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Article published June 10, 2013
Car-truck crash claims life of pregnant woman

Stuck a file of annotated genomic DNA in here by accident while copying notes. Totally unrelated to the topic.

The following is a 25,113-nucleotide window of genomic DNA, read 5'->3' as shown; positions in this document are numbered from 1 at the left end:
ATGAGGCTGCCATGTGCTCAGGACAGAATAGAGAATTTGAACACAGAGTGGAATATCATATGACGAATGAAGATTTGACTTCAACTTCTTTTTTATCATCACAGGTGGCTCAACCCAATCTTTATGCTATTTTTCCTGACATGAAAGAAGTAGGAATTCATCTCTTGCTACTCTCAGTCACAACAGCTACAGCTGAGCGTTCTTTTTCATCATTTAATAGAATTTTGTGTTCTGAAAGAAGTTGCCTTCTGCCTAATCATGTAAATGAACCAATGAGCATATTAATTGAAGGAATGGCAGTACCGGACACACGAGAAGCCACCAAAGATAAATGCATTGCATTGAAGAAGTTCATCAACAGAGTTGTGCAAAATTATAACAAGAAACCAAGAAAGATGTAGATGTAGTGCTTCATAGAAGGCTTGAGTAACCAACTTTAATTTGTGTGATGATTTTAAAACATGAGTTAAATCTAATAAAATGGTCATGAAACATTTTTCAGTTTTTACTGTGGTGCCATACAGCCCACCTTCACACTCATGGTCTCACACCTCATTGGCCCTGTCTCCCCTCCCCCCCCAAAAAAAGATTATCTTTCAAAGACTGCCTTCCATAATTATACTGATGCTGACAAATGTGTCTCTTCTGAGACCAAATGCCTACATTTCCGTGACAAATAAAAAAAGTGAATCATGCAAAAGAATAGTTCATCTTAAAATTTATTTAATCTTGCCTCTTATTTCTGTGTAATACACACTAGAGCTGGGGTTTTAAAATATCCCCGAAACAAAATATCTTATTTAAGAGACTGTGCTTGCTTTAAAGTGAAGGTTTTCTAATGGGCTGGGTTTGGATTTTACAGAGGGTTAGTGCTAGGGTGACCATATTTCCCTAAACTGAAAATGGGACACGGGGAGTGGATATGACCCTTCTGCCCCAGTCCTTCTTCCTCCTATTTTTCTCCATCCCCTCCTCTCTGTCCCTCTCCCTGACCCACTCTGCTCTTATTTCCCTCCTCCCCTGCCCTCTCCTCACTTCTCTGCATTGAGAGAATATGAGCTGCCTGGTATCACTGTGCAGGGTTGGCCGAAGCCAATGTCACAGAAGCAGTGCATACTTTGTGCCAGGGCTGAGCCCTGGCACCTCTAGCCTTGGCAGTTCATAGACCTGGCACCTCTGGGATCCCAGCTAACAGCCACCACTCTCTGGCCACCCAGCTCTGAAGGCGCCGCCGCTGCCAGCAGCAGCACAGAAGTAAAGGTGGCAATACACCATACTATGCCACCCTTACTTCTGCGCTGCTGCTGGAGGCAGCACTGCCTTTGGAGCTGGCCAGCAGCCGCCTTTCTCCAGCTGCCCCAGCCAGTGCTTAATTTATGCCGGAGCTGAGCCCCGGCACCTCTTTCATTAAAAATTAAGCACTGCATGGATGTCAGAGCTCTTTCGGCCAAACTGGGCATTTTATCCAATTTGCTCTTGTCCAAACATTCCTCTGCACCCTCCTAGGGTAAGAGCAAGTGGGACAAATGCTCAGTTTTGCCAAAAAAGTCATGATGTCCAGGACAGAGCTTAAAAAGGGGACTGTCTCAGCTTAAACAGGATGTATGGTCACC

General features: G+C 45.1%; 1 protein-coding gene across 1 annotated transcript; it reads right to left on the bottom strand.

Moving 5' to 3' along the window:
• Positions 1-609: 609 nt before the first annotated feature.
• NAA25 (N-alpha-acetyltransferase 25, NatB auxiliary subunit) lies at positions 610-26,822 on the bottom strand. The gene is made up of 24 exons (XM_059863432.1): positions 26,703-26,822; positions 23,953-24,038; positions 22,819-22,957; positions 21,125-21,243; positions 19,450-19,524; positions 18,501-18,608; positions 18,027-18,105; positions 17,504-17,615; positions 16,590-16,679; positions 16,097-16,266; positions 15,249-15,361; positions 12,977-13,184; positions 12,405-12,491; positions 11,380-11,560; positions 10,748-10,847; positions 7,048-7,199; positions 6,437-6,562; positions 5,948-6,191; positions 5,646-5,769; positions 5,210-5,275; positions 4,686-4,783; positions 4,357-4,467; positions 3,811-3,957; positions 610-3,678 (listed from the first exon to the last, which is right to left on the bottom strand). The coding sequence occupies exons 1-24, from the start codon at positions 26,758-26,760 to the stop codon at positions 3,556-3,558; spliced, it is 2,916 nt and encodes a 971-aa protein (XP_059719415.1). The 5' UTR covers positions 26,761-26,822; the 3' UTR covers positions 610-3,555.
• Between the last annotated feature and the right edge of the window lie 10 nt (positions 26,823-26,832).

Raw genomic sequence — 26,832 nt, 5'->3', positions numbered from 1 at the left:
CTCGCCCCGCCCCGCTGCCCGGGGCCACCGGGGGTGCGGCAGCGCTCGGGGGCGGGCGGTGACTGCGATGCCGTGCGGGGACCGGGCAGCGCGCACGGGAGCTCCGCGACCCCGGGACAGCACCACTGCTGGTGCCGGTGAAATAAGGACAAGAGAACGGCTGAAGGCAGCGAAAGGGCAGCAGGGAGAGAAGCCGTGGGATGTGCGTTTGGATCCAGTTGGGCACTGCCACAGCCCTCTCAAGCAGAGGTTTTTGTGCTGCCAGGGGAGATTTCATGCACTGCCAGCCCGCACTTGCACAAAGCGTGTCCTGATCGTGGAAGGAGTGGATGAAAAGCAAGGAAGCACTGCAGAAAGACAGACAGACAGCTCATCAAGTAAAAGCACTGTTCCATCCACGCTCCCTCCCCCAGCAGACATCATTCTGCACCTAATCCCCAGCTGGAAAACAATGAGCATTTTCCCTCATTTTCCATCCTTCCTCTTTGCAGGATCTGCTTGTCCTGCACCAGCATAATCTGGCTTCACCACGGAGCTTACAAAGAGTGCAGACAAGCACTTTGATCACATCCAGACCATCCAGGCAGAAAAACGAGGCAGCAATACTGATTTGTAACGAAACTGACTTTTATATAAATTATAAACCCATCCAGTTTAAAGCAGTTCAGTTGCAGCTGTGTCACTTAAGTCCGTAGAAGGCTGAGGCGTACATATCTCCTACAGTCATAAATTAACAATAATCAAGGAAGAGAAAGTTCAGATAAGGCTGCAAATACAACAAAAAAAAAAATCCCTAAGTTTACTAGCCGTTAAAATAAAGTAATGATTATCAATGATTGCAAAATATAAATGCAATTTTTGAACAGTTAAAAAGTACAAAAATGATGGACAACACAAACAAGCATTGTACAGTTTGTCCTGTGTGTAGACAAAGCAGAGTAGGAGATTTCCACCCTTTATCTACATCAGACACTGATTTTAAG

ZELIENOPLE — A young woman, who was three months pregnant, was killed and her fiancee critically injured Monday afternoon when their car collided with a tractor-trailer on Route 68, authorities said. The fatal crash happened on the same sharp bend in the road where other wrecks, some deadly, have occurred over the years. In a cruel twist, the state Department of Transportation is to begin a project to rebuild the curve to reduce the number of crashes there, said Zelienople Police Chief Jim Miller. Killed in the latest wreck on Route 68 at Ben Venue Road was 19-year-old Alyssa McKee of Baden, Beaver County. Police said McKee was driving east about 1:40 p.m. when her Chevrolet Monte Carlo and a westbound tractor-trailer collided. “It was a driver side versus driver side collision,” Miller said. The car was forced into a guardrail on the eastbound berm. The tractor-trailer driven by Ronald Gross, 55, of Boyertown, Berks County, traveled another 40 yards after the collision and stopped in the middle of the road. He was not injured. Zelienople and Harmony volunteer firefighters needed 25 to 30 minutes to cut open the car and reach McKee, who was trapped. Her fiancee, Kevin Snyder, 21, of New Brighton, Beaver County, a passenger, suffered severe injuries, police said. Both were taken to Pittsburgh hospitals. McKee, a student at Clarion University of Pennsylvania, was pronounced dead at Mercy Hospital at 5:08 p.m. Snyder was in critical condition this morning at Allegheny General Hospital. State police assisted Zelienople police with the accident reconstruction investigation that closed the road for more than five hours. Weather, he admitted, might have been a factor. “It was raining before the accident, then it stopped,” he said. “When we got to the scene, it wasn’t raining but the road was wet.” He noted, too, that the same stretch of road has seen more than its share of crashes. “It has an odd weird angle right there, where this happened,” Miller said. “It can get dangerous when the road gets a little wet or icy.”